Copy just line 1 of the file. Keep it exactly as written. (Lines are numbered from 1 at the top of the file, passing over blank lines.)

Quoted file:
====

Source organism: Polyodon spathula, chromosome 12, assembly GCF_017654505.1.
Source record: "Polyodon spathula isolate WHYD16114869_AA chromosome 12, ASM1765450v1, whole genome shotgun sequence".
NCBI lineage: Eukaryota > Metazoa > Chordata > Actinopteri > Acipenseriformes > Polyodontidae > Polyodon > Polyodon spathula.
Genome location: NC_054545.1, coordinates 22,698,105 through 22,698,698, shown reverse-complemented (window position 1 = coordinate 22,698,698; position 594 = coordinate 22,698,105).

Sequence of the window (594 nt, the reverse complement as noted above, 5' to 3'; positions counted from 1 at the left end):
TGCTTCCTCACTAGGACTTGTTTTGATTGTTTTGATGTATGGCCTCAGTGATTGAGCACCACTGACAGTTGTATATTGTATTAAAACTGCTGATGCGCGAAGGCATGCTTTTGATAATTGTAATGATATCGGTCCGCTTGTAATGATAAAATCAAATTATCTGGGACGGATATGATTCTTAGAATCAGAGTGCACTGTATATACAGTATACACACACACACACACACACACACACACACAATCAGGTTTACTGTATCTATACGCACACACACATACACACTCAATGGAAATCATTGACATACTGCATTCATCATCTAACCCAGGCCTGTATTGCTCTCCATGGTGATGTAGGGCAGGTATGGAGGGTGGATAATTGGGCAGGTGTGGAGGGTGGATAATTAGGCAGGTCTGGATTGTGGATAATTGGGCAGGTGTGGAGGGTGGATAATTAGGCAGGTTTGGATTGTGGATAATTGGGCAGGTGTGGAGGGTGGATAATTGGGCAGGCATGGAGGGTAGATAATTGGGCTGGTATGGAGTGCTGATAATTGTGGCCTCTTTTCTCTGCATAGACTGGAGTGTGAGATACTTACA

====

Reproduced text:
Source organism: Polyodon spathula, chromosome 12, assembly GCF_017654505.1.